How Not to Lose Your Language Skills this Summer!
Elizabeth Blood, world languages and cultures
Language students know as well as educators that time off from studying a language makes reengaging in language acquisition that much harder when you return to it. As the saying goes, if you don’t use it, you lose it. That’s why it is important to continue your language studies in the summer, whether you choose to do so formally—in a course or study abroad program—or on your own.
If you prefer the structure of the classroom, the department is offering intensive elementary and intermediate language courses on campus this summer in all seven of our language options (Arabic, Chinese, French, German, Latin, Italian, or Spanish), as well as advanced and graduate level options in Spanish. For a real immersion experience, we also offer short-term study abroad programs in French (Quebec), Italian (Florence) and Spanish (Costa Rica or Spain) that offer six to nine credits at any level, beginner through advanced.
If you can’t afford to travel or prefer the informal route, there are many ways to engage with authentic language output and keep your brain in language-learning mode:
- Foreign films or TV shows: Commit to watching at least one film per week! Make it a weekly event with a friend or family member. Turn off the subtitles if you are an advanced-level language student. You will be amazed at how much you can understand and will be challenged to learn new words and expressions. There are also Spanish-language and French-language TV shows available on basic cable in Salem (channel 96 is a French-language TV channel from Quebec), and you can purchase channels in other languages through your cable company, or order TV series on Netflix. TV shows are typically shorter than films, if you are crunched for time, and offer a storyline you can follow from one week to the next.
- Online news: Watch video news broadcasts or listen to online news in a foreign language. Watching videos of news broadcasts will help give context to what you are hearing, through images and story titles. Some online news sources, like Radio France Internationale’s “Les infos en français facile” (rfi.fr), offer news broadcasts simplified for foreign language learners.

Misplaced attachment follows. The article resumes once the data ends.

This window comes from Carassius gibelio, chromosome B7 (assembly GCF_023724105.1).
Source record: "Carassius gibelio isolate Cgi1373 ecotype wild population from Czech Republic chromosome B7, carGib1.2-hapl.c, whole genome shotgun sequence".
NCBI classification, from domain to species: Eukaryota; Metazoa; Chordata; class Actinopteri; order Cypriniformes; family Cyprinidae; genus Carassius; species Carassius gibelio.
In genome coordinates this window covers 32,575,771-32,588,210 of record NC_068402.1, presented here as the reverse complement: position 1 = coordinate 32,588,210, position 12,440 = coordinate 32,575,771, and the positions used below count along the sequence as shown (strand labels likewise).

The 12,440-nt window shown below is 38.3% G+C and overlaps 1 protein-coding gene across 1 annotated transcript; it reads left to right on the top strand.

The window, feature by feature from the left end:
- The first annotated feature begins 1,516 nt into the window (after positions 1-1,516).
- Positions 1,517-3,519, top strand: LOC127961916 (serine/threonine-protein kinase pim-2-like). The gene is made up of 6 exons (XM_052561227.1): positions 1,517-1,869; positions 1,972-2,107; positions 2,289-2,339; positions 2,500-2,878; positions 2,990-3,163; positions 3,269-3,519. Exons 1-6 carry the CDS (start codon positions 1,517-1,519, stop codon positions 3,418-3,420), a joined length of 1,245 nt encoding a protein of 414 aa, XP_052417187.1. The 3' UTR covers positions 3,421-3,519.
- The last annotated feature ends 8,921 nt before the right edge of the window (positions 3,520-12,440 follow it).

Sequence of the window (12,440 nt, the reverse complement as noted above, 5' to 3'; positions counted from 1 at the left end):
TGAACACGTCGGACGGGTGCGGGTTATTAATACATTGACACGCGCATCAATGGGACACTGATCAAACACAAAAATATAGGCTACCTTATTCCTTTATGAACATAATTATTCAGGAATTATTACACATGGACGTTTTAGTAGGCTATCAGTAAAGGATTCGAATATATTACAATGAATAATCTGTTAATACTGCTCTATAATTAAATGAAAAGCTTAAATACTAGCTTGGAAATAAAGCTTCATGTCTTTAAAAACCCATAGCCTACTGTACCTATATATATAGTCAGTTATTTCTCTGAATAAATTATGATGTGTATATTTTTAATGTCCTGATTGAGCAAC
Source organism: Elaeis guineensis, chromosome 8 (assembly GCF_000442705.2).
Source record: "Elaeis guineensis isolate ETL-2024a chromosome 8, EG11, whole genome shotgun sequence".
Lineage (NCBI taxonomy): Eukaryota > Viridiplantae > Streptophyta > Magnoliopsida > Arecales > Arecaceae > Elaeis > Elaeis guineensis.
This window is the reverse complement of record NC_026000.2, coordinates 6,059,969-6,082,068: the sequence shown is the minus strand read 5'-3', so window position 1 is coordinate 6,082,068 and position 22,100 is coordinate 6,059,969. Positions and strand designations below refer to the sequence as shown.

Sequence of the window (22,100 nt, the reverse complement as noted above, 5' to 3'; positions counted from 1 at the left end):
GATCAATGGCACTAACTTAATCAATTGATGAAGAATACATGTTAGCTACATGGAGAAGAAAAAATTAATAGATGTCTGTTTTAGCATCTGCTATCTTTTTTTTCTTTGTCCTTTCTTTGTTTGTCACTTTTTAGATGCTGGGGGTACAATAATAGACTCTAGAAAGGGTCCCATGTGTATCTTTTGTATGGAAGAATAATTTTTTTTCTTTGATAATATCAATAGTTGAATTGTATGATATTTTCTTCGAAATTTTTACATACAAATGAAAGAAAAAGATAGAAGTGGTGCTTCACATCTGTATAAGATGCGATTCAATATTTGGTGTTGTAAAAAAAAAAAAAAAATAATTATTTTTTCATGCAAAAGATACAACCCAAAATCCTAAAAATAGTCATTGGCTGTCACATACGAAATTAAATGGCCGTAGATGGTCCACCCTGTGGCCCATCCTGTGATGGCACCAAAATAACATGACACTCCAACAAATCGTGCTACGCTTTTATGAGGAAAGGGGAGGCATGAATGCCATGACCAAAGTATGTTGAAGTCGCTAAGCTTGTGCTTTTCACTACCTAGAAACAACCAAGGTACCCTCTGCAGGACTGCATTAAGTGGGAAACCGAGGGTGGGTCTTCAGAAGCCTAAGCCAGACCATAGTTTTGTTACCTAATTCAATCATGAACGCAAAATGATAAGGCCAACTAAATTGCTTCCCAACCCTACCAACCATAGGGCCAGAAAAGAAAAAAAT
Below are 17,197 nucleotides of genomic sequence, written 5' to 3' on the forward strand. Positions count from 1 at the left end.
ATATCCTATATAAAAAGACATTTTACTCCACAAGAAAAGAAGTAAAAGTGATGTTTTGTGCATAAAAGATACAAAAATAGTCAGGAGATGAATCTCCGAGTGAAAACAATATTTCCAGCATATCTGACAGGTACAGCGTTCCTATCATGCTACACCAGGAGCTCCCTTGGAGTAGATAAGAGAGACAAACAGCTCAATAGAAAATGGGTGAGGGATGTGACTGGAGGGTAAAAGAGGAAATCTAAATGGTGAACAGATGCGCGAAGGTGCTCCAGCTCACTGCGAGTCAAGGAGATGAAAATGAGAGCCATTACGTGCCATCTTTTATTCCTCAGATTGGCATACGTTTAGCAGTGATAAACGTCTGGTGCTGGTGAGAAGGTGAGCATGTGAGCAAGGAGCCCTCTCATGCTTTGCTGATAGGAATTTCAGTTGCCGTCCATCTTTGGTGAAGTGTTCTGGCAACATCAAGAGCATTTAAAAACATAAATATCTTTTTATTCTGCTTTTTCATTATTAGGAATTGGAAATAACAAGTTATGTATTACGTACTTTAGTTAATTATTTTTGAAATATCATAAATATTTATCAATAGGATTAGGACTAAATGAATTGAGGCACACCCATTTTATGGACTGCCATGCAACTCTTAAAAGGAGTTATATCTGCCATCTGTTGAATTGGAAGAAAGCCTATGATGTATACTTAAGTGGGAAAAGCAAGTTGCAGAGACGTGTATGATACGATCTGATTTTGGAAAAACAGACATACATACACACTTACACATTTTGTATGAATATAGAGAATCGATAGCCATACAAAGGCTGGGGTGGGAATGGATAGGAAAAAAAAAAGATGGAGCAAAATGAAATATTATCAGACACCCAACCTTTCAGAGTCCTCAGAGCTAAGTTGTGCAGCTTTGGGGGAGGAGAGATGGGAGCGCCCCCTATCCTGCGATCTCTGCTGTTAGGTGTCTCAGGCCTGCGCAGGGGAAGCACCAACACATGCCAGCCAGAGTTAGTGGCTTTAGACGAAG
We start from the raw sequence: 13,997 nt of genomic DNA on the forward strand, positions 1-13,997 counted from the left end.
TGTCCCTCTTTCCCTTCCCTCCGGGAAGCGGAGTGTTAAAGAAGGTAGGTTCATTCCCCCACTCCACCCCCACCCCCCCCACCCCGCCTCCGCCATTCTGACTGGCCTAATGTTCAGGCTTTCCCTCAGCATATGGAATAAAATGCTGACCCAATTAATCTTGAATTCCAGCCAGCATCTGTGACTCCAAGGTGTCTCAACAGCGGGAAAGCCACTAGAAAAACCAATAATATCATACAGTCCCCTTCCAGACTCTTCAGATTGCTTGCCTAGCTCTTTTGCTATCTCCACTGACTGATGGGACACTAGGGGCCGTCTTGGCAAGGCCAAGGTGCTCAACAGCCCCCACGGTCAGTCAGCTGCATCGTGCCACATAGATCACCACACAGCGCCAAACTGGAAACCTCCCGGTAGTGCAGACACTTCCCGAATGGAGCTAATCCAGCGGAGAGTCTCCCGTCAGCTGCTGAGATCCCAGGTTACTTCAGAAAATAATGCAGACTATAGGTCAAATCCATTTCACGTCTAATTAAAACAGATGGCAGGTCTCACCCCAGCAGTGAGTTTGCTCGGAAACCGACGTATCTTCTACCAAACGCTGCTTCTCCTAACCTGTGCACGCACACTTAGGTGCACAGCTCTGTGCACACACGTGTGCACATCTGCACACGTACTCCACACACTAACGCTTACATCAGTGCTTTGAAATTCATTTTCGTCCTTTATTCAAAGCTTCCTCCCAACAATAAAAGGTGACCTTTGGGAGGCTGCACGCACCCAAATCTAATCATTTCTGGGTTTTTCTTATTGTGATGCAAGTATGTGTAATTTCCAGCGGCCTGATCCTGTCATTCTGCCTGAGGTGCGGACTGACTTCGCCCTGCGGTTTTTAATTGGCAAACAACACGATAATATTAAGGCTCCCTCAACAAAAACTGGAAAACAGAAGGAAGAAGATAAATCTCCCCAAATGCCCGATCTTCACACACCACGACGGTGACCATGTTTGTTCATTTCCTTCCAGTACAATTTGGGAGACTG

- Blog or Online Group: Find a blog in your target language that you read on a regular basis or start writing a blog yourself. Alternatively, join a Facebook group like the ones our department sponsors (Spanish Club @ SSU, French Club @ SSU, Italian Club @ SSU, etc.) where you can read, write, and explore short texts or links posted by others.
- Join a Conversation Group (or Create Your Own!): Salem hosts numerous conversation groups that are open to anyone in the community. The Richelieu Club of Salem hosts monthly French dinners at the Hawthorne Hotel, an Italian conversation group meets regularly at Caffè Graziani on Washington Street, and a Spanish conversation group meets twice a month at the Salem Athenaeum. You can also search for other language practice groups in your area at MeetUp.com. Afraid to speak with strangers? Get a group of your classmates together to form your own group over the summer!
- Download Free Language Games or Apps on Your Phone: Search free language learning apps on Google and you will find numerous options!
- Read a book: Check out a novel or collection of short stories from your local library. Read a little bit each day, and read out loud if you can. You will see great improvements in your vocabulary and comprehension levels.
Remember, learning a language is a lifelong endeavor. Flexing the language muscles in your brain on a regular basis will not only help you to not lose your language skills, but will help to improve them over time. Use these strategies to keep learning new words and expressions and to acquire cultural knowledge this summer and in the future.